Wearing shorts causes a stir in professional golf


Before you read this column, allow me to make a confession: I'm not wearing any pants.

Oh, come on. It's not what you're thinking. I've got shorts on. And no, those aren’t a couple of OB stakes under my desk.

Shedding leggings is a relevant topic this week, as the eight Turkish Airlines World Golf Final competitors were given an option and half of ‘em sold short on wearing long pants, instead showing off their chicken legs in Turkey.

Those who chose to go out on – and with – a couple of limbs provided observers with the naked truth. Seeing a pro golfer in shorts is sports' version of Scooby Doo and the gang unmasking a criminal. 'Oh, so that's who was really under there!'

The exhibition served as a stark contrast to the PGA Tour, where earning membership is like an invitation to the Pants Party.

Why can’t competitors show some leg in professional tournaments? The reigning rationale is that it looks unprofessional. Try using that excuse on your favorite lifeguard, UPS driver, mailman or NBA player. At the risk of sounding like a bumper sticker, those guys all do it with their shorts on.

So, too, do golfers. From juniors to collegians to amateurs of all levels, brandishing gams is part of the game. Even the pros get a leg up – when nobody’s watching. Phil Mickelson was photographed practicing at The Olympic Club this year in Bermuda shorts that looked a bit Bermuda rough. Last year, Tim Petrovic qualified for the U.S. Open in a pair of cargos that had more zippers than his golf bag.

When the cameras are on and the fans are behind the gallery ropes, though, there is no Celebrity Skin, to quote the alternative rock band Hole – obviously fervent golf fans with a name like that.

Irony of all ironies, an Internet search for “PGA Tour + shorts” procures a lengthy list of Size 38 pleated khakis that are currently for sale in the organization’s online store. Just don’t wear ‘em to the first tee the next time you find yourself competing in an event.

“We have no plans to change our policy on player attire,” PGA Tour executive vice president Ty Votaw says on the matter.

Pants are never an issue until a certain woman deems them too confining.

That woman, of course, is Mother Nature, who on any given day can turn up the heat and turn a nice pair of slacks into her own personal Easy-Bake Oven.

Prior to last year’s Viking Classic, longtime PGA Tour member Joe Ogilvie tweeted: “I've got 14 players and we are all wearing shorts during Viking Classic. Any other tour players with me? They can't DQ us all can they?” He followed with another jab: “114 heat index in Jackson, MS today, who are the idiots in long pants this week? Tour pros.”

Such a heated exchange from any player would have raised eyebrows, but it meant even more coming from one who fancies himself PGA Tour commissioner someday. Given a chance to cool off, Ogilvie explained his reasoning this week.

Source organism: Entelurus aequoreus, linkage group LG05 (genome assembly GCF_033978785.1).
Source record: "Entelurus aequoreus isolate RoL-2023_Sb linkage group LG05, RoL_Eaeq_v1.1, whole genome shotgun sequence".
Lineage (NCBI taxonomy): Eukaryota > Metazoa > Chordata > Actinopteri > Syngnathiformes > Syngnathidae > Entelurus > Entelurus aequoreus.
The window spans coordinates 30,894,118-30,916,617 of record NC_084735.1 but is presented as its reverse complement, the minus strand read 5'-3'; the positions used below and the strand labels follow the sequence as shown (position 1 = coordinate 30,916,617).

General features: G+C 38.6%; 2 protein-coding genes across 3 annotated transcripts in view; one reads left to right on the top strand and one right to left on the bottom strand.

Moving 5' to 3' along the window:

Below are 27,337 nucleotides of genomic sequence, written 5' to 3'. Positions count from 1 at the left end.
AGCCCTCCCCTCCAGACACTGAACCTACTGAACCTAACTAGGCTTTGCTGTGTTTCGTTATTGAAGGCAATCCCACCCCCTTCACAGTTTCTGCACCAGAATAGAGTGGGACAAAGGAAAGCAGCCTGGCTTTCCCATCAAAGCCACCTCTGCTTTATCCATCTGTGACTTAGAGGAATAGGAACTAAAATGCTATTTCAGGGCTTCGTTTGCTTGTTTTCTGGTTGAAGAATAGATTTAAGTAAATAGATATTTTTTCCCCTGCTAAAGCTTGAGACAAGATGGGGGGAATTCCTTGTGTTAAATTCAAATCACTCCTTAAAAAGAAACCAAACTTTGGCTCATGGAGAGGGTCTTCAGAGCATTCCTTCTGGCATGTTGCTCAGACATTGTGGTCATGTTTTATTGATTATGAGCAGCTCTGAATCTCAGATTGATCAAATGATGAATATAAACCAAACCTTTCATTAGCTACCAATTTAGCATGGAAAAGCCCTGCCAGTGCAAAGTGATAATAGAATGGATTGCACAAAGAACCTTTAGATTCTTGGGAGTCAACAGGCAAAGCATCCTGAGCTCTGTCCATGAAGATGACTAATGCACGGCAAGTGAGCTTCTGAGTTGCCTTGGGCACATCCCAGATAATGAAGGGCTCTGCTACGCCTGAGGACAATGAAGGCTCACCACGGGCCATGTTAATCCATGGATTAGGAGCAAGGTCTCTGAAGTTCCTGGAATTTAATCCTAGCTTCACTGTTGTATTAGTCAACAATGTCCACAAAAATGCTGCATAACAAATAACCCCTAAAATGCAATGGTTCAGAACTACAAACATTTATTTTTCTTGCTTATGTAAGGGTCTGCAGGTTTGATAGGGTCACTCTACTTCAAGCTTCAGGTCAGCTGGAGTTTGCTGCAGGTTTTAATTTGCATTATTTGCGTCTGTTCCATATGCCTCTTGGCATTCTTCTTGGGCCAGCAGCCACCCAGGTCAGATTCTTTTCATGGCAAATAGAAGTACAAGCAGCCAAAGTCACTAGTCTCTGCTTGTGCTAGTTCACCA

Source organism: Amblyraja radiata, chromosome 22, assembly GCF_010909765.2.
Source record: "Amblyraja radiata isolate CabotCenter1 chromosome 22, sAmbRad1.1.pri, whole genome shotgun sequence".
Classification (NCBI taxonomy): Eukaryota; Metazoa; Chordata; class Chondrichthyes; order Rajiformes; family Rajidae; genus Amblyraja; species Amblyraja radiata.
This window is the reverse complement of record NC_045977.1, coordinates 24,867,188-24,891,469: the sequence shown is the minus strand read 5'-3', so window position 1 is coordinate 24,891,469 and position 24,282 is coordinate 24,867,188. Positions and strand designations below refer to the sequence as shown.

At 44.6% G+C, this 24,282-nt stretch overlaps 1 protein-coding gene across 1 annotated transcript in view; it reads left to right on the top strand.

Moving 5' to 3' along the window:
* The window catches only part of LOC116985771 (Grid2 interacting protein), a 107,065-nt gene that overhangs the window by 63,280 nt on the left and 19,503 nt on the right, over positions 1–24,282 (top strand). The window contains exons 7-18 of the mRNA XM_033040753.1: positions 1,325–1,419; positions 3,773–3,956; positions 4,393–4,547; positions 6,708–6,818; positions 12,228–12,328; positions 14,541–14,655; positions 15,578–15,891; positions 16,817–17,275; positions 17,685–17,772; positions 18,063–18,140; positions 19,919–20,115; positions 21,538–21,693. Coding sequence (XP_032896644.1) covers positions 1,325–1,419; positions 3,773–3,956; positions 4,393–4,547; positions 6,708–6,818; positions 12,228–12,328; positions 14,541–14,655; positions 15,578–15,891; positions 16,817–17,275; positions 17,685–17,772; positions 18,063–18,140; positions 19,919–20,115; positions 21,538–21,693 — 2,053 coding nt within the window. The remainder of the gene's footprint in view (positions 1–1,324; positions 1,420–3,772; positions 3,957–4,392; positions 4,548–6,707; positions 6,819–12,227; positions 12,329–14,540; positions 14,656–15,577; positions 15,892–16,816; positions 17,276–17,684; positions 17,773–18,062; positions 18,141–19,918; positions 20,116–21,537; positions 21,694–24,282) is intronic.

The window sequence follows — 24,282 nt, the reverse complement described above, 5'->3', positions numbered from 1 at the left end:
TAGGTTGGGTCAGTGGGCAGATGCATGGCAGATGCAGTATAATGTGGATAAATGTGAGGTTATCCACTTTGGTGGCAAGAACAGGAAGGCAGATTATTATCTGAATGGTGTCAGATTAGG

“I’m certainly a proponent of it for when we’re in Jackson, Miss., in August. I think that just makes too much sense,” he says. “I get the traditions of the game; I get why we don’t allow it in our full-field events. There’s something about the professionalism that gets lost. Now since I advocated for it in Mississippi, I guess you can call me a hypocrite.”

Or just hot and more than a little bothered.

Even so, the Players Advisory Council member since 1999 doesn’t expect any changes soon – even when temps soar higher than a hacker’s score.

“I think that’s way, way, way down on the totem pole,” he admits. “I don’t think anyone cares.”

It was only 13 years ago that PGA Tour caddies were first allowed to wear shorts – and even that was implemented because of a mistake. Caddying for John Maginnes in the third-to-last group at the sweltering Western Open, Garland Dempsey suffered a heart attack in the middle of Cog Hill’s 15th fairway.

“The Tour thought it was heat exhaustion,” recalls Maginnes, now an announcer for Sirius XM PGA Tour Radio. “So the next week at the John Deere Classic, where it was 400 degrees, the caddies were finally allowed to wear shorts for the first time.”

In professional golf, the shorts story is a short story. This week’s tourney in Turkey is an exception to the rule – or an exhibition against the cruel, as the case may be.

'It’s good fun,” explains Lee Westwood, one of the quartet who partook in the offer. “Something different.'

Just don’t expect it to become a leg-wide sensation.

As for me, I’m still depantsed and loving it. I intend to continue living by Albert Einstein’s theory that stated, “The legs are the wheels of creativity.”

I only ask for one favor. Please stop checking out my OB stakes.